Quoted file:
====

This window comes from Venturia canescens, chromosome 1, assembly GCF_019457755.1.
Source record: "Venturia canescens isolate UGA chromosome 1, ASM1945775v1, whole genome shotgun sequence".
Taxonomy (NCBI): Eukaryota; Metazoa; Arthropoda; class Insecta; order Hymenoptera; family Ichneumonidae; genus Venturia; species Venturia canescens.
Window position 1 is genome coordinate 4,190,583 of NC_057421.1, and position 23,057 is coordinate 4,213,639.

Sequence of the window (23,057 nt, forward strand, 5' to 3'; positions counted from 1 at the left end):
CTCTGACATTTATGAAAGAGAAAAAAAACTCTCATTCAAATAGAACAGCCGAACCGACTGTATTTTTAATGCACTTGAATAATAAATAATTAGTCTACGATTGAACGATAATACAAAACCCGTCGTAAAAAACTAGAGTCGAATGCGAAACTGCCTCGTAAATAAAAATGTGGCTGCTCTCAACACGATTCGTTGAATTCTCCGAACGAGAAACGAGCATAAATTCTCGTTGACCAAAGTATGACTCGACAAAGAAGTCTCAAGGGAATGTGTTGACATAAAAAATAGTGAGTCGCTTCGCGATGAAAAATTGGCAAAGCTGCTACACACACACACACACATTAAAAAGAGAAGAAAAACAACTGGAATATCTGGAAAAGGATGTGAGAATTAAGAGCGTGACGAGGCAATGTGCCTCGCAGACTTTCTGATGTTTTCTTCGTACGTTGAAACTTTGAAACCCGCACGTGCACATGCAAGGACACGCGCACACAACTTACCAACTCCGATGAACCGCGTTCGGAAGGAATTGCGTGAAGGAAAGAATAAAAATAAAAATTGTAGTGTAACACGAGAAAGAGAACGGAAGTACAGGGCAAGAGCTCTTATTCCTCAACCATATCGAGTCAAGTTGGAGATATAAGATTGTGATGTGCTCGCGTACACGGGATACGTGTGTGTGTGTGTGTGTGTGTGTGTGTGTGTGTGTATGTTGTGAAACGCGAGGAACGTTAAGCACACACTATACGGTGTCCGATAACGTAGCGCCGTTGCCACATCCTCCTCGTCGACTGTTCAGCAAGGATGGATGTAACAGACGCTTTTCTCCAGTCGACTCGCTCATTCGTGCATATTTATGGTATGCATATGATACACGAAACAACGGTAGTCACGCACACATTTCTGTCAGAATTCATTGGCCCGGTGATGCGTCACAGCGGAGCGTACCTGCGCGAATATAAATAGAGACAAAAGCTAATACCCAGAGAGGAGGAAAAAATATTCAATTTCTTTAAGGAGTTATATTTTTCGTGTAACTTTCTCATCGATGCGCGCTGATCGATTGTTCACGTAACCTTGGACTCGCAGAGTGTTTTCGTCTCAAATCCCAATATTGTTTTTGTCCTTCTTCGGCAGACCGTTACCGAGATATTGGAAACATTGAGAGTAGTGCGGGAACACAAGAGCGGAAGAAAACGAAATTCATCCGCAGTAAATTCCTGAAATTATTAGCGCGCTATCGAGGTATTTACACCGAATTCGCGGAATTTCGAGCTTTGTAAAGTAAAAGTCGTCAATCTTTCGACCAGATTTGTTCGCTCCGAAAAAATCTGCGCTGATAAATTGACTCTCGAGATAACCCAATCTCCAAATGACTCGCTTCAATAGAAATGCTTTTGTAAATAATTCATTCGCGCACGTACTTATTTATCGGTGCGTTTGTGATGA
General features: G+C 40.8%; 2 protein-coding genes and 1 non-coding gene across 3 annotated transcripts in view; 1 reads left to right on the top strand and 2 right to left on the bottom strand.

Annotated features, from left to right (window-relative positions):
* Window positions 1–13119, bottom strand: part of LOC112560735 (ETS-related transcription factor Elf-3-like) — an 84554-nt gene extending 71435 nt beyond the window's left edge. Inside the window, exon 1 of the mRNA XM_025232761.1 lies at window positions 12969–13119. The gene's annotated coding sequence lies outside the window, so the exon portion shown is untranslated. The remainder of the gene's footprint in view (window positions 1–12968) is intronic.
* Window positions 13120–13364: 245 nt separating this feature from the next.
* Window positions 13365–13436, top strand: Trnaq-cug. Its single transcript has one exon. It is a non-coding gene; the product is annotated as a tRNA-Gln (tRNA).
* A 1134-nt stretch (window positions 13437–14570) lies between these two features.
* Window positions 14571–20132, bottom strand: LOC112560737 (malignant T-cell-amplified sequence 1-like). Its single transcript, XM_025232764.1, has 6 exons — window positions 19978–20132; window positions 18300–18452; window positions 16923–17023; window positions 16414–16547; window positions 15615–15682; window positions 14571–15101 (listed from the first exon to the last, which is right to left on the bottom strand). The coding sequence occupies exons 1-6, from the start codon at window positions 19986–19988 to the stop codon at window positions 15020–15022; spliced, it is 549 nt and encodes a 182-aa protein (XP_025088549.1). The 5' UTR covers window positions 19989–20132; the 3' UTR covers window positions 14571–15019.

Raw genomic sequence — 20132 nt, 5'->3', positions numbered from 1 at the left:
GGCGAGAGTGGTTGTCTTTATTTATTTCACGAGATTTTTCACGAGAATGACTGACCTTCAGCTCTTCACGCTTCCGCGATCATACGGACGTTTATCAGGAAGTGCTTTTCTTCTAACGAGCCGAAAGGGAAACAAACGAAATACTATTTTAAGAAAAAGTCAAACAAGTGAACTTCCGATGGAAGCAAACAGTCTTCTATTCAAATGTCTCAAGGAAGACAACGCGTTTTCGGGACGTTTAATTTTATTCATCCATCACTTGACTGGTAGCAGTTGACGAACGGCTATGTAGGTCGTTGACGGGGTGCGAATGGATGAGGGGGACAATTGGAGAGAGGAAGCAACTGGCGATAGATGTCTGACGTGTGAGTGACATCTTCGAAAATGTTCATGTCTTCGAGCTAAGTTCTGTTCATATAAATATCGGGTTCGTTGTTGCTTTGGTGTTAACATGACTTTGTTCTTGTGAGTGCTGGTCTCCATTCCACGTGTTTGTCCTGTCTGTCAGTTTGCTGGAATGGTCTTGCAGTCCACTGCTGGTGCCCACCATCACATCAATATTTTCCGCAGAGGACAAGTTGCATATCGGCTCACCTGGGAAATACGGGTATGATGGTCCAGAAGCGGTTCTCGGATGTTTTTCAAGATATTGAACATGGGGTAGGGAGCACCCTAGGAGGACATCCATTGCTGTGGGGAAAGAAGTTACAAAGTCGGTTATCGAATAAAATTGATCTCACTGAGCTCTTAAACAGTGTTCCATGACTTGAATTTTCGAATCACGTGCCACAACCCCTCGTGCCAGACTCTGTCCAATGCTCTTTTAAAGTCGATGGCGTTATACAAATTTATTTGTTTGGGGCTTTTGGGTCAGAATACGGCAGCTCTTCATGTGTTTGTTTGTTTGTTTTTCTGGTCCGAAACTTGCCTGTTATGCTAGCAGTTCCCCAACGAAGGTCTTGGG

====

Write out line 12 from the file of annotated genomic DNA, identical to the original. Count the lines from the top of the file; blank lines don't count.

* A 1134-nt stretch (window positions 13437–14570) lies between these two features.